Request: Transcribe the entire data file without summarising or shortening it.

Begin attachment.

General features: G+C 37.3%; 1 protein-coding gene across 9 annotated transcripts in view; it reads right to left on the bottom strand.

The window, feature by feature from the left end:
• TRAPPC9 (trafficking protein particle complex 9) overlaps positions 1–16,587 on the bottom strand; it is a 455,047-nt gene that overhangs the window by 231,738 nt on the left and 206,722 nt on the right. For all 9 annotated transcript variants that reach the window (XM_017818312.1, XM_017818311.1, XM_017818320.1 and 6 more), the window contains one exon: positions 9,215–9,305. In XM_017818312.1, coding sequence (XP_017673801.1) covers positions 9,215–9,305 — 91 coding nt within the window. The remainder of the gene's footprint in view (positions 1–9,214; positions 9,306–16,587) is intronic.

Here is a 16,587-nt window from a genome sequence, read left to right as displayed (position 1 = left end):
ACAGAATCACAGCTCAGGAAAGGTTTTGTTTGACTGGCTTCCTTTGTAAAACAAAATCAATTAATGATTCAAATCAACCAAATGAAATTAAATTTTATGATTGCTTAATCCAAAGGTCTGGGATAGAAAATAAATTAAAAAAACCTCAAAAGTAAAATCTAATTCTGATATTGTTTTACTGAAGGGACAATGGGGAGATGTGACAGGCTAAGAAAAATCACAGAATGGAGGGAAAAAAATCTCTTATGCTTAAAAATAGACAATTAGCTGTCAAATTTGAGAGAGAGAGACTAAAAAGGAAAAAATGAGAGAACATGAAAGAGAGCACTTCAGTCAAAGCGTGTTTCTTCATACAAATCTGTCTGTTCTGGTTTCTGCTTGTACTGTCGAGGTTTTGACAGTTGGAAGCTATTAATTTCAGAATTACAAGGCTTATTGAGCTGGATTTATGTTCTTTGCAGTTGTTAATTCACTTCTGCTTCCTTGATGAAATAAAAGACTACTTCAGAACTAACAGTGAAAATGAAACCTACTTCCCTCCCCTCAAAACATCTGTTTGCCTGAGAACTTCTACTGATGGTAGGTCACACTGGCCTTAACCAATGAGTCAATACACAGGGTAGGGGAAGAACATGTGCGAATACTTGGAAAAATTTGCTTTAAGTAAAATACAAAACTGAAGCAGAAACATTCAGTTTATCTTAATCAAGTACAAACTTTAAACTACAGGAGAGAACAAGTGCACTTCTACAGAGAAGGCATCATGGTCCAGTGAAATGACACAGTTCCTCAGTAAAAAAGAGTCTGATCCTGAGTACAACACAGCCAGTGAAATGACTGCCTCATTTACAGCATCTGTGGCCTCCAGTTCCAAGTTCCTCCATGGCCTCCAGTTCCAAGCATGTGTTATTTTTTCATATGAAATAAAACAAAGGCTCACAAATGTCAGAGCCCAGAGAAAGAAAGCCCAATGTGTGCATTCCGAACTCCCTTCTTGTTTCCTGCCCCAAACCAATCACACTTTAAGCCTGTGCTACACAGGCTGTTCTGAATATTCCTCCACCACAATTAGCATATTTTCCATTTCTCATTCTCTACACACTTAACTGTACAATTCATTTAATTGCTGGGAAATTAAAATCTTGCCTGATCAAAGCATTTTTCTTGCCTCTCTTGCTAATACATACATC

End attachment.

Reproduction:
General features: G+C 37.3%; 1 protein-coding gene across 9 annotated transcripts in view; it reads right to left on the bottom strand.

The window, feature by feature from the left end:
• TRAPPC9 (trafficking protein particle complex 9) overlaps positions 1–16,587 on the bottom strand; it is a 455,047-nt gene that overhangs the window by 231,738 nt on the left and 206,722 nt on the right. For all 9 annotated transcript variants that reach the window (XM_017818312.1, XM_017818311.1, XM_017818320.1 and 6 more), the window contains one exon: positions 9,215–9,305. In XM_017818312.1, coding sequence (XP_017673801.1) covers positions 9,215–9,305 — 91 coding nt within the window. The remainder of the gene's footprint in view (positions 1–9,214; positions 9,306–16,587) is intronic.

Here is a 16,587-nt window from a genome sequence, read left to right as displayed (position 1 = left end):
ACAGAATCACAGCTCAGGAAAGGTTTTGTTTGACTGGCTTCCTTTGTAAAACAAAATCAATTAATGATTCAAATCAACCAAATGAAATTAAATTTTATGATTGCTTAATCCAAAGGTCTGGGATAGAAAATAAATTAAAAAAACCTCAAAAGTAAAATCTAATTCTGATATTGTTTTACTGAAGGGACAATGGGGAGATGTGACAGGCTAAGAAAAATCACAGAATGGAGGGAAAAAAATCTCTTATGCTTAAAAATAGACAATTAGCTGTCAAATTTGAGAGAGAGAGACTAAAAAGGAAAAAATGAGAGAACATGAAAGAGAGCACTTCAGTCAAAGCGTGTTTCTTCATACAAATCTGTCTGTTCTGGTTTCTGCTTGTACTGTCGAGGTTTTGACAGTTGGAAGCTATTAATTTCAGAATTACAAGGCTTATTGAGCTGGATTTATGTTCTTTGCAGTTGTTAATTCACTTCTGCTTCCTTGATGAAATAAAAGACTACTTCAGAACTAACAGTGAAAATGAAACCTACTTCCCTCCCCTCAAAACATCTGTTTGCCTGAGAACTTCTACTGATGGTAGGTCACACTGGCCTTAACCAATGAGTCAATACACAGGGTAGGGGAAGAACATGTGCGAATACTTGGAAAAATTTGCTTTAAGTAAAATACAAAACTGAAGCAGAAACATTCAGTTTATCTTAATCAAGTACAAACTTTAAACTACAGGAGAGAACAAGTGCACTTCTACAGAGAAGGCATCATGGTCCAGTGAAATGACACAGTTCCTCAGTAAAAAAGAGTCTGATCCTGAGTACAACACAGCCAGTGAAATGACTGCCTCATTTACAGCATCTGTGGCCTCCAGTTCCAAGTTCCTCCATGGCCTCCAGTTCCAAGCATGTGTTATTTTTTCATATGAAATAAAACAAAGGCTCACAAATGTCAGAGCCCAGAGAAAGAAAGCCCAATGTGTGCATTCCGAACTCCCTTCTTGTTTCCTGCCCCAAACCAATCACACTTTAAGCCTGTGCTACACAGGCTGTTCTGAATATTCCTCCACCACAATTAGCATATTTTCCATTTCTCATTCTCTACACACTTAACTGTACAATTCATTTAATTGCTGGGAAATTAAAATCTTGCCTGATCAAAGCATTTTTCTTGCCTCTCTTGCTAATACATACATC